I don’t know whether I should be laughing at his subversive shenanigans or bursting into tears as he tears holes in the already thin veil of civility and human decency shrouding our world. It’s at turns like getting carsick from the It’s A Small World ride at Disney World, or like watching surgery being performed on a rollercoaster.
I don’t know whether Cohen wants to shock or amuse. What I do know is when I hear the opening strains of “Indomitable”, Who Is America?’s theme song by DJ Shub, I brace myself. I hold on for dear life. As DJ Shub and Northern Cree Singers’ thunderous dub shudders through my home theatre speakers, raw, fearless, and with tension climbing faster than a cat up a tree chased by a dog, I fill with anxious anticipation, knowing that Cohen too will corner his prey, capture them in his duplicitous web of deceit, and make them dance like the puppetmaster he is. It’s an intense juxtaposition, hearing DJ Shub’s song, a musical embodiment about discovering one’s self and embracing the beauty and power of culture and ceremony, as the lead-off for a television series that revels in cultural chaos. Although we’re not privy to all the set-up and full range of Cohen’s conversations with the politicians and celebrities he ensnares in his traps, I’m shocked and saddened by just how easily they agree to go on camera and read someone else’s ideological bullshit off a teleprompter. Whether talking about arming toddlers or fabricating humanitarian relief missions, what’s truly humiliating for Cohen’s targets is not what he gets them to say, but that they value their own morals and self-judgement so little that they accept the premise of the situations hook, line, and sinker. Blow a little smoke up anyone’s ass, I suppose, and you’ve got comedy gold.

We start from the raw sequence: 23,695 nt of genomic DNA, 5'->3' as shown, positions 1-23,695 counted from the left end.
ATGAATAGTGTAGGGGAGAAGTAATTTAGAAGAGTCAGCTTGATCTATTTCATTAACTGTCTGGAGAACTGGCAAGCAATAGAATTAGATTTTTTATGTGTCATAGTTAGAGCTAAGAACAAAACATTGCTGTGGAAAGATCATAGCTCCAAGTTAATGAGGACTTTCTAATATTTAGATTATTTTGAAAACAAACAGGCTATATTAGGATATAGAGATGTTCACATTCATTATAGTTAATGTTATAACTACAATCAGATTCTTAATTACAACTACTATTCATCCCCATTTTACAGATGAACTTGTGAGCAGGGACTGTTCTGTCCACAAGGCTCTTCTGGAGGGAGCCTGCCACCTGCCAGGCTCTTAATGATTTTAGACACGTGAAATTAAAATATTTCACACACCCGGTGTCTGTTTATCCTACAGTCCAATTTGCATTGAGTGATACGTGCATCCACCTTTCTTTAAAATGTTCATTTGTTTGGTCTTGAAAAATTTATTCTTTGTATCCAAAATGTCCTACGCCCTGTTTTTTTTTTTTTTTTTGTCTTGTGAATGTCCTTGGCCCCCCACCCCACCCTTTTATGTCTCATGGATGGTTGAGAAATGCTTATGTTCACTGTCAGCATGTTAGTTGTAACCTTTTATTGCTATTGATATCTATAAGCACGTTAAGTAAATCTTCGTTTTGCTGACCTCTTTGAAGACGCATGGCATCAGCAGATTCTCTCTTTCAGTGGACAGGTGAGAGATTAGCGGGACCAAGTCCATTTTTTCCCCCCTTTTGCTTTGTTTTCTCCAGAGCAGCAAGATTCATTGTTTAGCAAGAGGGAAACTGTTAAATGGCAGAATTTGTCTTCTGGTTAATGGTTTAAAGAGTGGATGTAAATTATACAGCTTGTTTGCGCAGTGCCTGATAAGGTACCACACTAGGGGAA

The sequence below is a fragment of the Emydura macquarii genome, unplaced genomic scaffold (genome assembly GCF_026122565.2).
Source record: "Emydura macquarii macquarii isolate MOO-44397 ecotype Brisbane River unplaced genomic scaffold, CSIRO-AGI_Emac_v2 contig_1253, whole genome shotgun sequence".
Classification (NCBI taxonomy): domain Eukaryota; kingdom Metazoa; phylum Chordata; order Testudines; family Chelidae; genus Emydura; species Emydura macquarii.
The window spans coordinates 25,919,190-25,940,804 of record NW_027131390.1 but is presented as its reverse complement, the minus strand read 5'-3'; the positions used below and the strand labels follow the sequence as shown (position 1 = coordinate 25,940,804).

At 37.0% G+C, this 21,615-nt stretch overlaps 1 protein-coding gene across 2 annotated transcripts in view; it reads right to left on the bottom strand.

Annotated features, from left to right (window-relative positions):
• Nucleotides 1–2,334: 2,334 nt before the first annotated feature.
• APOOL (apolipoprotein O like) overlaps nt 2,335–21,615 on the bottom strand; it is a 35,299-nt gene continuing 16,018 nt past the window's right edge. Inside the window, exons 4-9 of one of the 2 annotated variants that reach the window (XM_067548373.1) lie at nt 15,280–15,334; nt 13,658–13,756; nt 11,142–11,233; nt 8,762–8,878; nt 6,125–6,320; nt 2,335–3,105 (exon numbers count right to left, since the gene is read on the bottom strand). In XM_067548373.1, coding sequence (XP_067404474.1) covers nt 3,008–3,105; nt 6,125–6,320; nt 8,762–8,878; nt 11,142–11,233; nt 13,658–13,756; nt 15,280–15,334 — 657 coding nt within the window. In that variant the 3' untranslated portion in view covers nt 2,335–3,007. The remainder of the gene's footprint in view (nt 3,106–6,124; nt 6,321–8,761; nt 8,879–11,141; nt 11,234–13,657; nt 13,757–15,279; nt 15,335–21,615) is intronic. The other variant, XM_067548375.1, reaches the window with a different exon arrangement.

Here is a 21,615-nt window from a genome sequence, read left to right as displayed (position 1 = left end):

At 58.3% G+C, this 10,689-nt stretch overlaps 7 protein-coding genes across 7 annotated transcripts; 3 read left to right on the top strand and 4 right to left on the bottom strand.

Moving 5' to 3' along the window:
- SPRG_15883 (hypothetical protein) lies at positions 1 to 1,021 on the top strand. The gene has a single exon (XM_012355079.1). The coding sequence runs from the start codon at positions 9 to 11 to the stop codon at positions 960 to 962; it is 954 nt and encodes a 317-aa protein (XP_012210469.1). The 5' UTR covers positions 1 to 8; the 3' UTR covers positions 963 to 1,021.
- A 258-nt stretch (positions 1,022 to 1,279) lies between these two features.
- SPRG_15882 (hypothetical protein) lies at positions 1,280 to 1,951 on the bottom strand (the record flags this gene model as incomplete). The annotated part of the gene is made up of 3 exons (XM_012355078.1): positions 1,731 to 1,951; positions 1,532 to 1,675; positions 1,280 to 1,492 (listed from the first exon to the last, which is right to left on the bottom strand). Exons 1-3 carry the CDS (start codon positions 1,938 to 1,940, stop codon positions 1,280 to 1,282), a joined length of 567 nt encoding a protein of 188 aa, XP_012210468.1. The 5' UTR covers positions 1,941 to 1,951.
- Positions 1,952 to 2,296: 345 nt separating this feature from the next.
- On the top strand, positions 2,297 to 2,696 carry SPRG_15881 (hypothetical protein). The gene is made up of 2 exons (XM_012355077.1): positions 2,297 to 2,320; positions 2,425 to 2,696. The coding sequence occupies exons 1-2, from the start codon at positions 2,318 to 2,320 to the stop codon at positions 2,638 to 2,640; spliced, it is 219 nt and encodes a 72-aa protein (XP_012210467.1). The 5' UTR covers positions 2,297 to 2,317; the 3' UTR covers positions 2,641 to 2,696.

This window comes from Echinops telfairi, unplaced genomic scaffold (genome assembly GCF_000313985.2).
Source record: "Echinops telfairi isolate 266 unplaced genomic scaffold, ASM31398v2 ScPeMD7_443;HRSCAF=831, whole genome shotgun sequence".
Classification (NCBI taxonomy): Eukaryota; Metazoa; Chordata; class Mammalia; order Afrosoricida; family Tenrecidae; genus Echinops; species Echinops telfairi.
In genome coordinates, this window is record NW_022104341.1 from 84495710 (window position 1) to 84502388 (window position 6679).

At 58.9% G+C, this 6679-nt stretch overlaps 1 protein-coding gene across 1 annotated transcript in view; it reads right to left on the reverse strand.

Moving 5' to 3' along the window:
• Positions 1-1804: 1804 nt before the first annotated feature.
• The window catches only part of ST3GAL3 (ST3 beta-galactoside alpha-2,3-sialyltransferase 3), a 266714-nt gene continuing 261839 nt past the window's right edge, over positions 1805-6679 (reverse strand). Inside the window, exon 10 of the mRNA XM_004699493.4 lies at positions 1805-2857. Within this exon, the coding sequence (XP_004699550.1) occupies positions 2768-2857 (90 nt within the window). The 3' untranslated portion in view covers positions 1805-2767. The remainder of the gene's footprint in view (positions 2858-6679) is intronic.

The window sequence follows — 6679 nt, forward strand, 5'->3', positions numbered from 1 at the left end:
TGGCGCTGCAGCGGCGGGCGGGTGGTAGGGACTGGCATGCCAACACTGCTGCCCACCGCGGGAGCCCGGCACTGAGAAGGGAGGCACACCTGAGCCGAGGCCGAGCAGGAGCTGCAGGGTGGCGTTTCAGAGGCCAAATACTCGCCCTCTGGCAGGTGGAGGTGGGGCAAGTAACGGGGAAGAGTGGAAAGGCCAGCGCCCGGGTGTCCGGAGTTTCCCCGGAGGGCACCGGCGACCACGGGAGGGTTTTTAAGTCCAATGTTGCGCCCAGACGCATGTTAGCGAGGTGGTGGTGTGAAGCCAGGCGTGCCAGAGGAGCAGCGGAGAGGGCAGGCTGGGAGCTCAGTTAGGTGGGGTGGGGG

It disgusts me, but I will keep watching. And I will laugh and I will gasp in disbelief, and I will clutch my gut for the sheer audacity of Cohen’s stunts. But I will not look away. I will not avert my eyes. I will be lion-hearted and steadfast. Who Is America? is searingly funny, defiantly political, and like DJ Shub’s “Indomitable”, it is vitally necessary art. The goal of both the show and DJ Shub’s song is to shift perceptions and expand people’s minds beyond xenophobic anxieties so that they can embrace differences as a positive and not a negative. From there, perhaps we can start to view uniqueness as a strength, and have the courage to stand up for human decency and against injustice.